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IRS TAX REFUNDS
You may have hundreds or even thousands of your own dollars sitting in the coffers of the Internal Revenue Service, simply waiting for you. How might you ask? The IRS has about $123.5 million worth of refund checks from 2009 alone (107,831 total checks which gives you an average refund of $1,148) because (among other reasons) taxpayers move after they file their tax returns, but fail to update the IRS with their new address. Instructing the Postal Service to forward your mail will not work. It is IRS policy not to forward mail, and they obviously do not attempt to track you down in any way. It may seem absurd that someone would forget about possibly thousands of dollars, but it happens. People move often, and with the current state of the economy and high unemployment, people are moving even more to find jobs. And don’t forget, Americans, with two-income families, children obligations and other distractions, lead very busy lives and sometimes things slip their minds.
Nevertheless, if you want to claim that refund, you have a number of options. The slowest, but perhaps the best way, is to file Form 8822. By filing the change address form, not only will your 2009 refund be sent to you, but future refund checks will make it home as well. You can also make a request online or through their toll free number, but this request will only be good for that one refund. But, the best way to avoid this problem is direct deposit! Approximately 73 million taxpayers chose this option in 2008.
So if you finally realized that you didn’t get that refund check in the mail, go get it. It is your money after all. The Federal government is basically using it as an interest-free loan. Speaking of which, you might want to consider reviewing your exemption status with your employer in order to have less money deducted from your paycheck. There are two schools of thought with this issue. On the one hand, some people like getting more money taken out and love that “bonus” refund check arriving in the mail (or directly in their account). Others dislike the idea of allowing the government to use your money all year with no interest, so they reduce the amount taken out and try to break even on tax day. Either way, just don’t forget about your refund.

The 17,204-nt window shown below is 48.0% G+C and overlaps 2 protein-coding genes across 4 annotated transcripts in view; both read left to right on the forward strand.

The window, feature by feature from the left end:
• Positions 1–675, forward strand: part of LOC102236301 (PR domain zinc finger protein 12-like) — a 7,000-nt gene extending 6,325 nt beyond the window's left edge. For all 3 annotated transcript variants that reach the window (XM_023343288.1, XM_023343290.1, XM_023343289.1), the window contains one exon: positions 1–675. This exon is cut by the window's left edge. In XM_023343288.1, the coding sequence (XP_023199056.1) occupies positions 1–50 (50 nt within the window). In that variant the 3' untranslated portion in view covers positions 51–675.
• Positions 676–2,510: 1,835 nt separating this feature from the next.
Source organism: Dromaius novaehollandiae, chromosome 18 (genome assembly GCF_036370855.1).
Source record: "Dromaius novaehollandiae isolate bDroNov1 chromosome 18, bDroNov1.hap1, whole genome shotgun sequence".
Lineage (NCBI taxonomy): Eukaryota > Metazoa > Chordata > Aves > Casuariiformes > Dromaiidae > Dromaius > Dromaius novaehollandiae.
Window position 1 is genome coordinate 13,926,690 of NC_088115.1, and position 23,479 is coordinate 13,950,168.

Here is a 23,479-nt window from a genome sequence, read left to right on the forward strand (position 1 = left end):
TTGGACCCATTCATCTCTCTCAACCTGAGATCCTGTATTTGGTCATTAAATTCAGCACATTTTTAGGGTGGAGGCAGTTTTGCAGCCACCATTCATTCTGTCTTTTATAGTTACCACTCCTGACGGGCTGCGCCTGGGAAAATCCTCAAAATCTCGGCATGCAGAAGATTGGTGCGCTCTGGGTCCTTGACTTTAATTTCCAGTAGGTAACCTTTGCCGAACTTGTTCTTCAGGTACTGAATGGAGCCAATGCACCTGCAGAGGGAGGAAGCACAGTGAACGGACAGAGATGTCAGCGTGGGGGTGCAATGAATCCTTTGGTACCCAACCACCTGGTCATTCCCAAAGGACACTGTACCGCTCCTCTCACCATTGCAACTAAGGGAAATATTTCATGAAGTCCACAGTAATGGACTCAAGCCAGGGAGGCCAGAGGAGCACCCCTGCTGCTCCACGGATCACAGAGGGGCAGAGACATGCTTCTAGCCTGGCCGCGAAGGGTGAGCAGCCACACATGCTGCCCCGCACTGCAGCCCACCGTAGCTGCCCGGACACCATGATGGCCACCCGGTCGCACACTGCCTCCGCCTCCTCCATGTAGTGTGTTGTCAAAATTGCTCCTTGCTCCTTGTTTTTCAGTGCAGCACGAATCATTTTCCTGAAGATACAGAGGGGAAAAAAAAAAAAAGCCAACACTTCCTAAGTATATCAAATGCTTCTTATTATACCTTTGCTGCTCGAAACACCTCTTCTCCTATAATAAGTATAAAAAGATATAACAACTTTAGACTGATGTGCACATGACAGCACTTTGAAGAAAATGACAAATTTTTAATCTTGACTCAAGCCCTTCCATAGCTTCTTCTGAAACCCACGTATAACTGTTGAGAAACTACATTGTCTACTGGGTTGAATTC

U.S. SAVINGS BONDS
If you thought that $123.5 million was a lot of money owed by the IRS, you might be shocked to learn that the U.S. Treasury owes Americans about $17 billion (yes, with a b) in unredeemed Series E savings bonds sold from 1941 to 1980. Once again, like the IRS, the Treasury is not going to search out owners of old bonds to urge them to get their money. The main problem with these bonds is that they are actual physical certificates, which tend to get misplaced over the years. Stock certificates used to be the same way, but with advanced technology, now you very rarely actually see or possess a stock (of a publicly-traded company).
For bonds purchased after 1973, it is easy to see whether you or a family member might own one. Simply go to the Treasury website and search the database. But for older bonds, it isn’t so easy. These older records are not in searchable form, and are actually stored the old fashioned way, on microfilm. The government will search through them for you, but as you can expect, this is an extremely time consuming endeavor, so the more information you have regarding the bond, the better chances you have to actually seeing some of that cash. But what a nice surprise it would be.
Curtis & Curtis, P.C. is a full service law firm located in Jackson, Michigan providing superior legal services and advice to individuals, families and businesses throughout mid-Michigan since 1901.
This publication is provided for general informational purposes only and does not constitute formal legal or other professional advice. No attorney-client relationship is created with you when you read this information. The above information may be changed without notice and is not guaranteed to be complete, correct or up-to-date, and may not reflect the most current legal developments. If you have any questions or need assistance, please contact Curtis & Curtis, P.C.
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